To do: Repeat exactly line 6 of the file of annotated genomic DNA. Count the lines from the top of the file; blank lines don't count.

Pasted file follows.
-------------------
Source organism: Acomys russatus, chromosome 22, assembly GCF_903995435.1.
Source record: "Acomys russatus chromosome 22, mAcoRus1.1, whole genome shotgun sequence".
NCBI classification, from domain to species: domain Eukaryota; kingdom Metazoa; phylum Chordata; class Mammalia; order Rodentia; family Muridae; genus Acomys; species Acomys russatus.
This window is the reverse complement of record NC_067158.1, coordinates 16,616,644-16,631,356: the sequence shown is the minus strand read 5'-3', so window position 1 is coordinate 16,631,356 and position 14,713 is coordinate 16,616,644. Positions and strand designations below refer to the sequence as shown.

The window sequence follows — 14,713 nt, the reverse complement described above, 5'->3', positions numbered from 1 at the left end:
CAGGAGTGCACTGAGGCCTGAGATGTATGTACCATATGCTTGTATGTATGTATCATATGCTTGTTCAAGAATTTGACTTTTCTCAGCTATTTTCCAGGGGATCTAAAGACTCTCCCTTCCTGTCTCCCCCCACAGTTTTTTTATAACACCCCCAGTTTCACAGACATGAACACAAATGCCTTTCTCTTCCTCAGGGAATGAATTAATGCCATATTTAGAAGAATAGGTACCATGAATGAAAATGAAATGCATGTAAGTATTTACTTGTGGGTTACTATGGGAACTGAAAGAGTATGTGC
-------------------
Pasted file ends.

CAGGAGTGCACTGAGGCCTGAGATGTATGTACCATATGCTTGTATGTATGTATCATATGCTTGTTCAAGAATTTGACTTTTCTCAGCTATTTTCCAGGGGATCTAAAGACTCTCCCTTCCTGTCTCCCCCCACAGTTTTTTTATAACACCCCCAGTTTCACAGACATGAACACAAATGCCTTTCTCTTCCTCAGGGAATGAATTAATGCCATATTTAGAAGAATAGGTACCATGAATGAAAATGAAATGCATGTAAGTATTTACTTGTGGGTTACTATGGGAACTGAAAGAGTATGTGC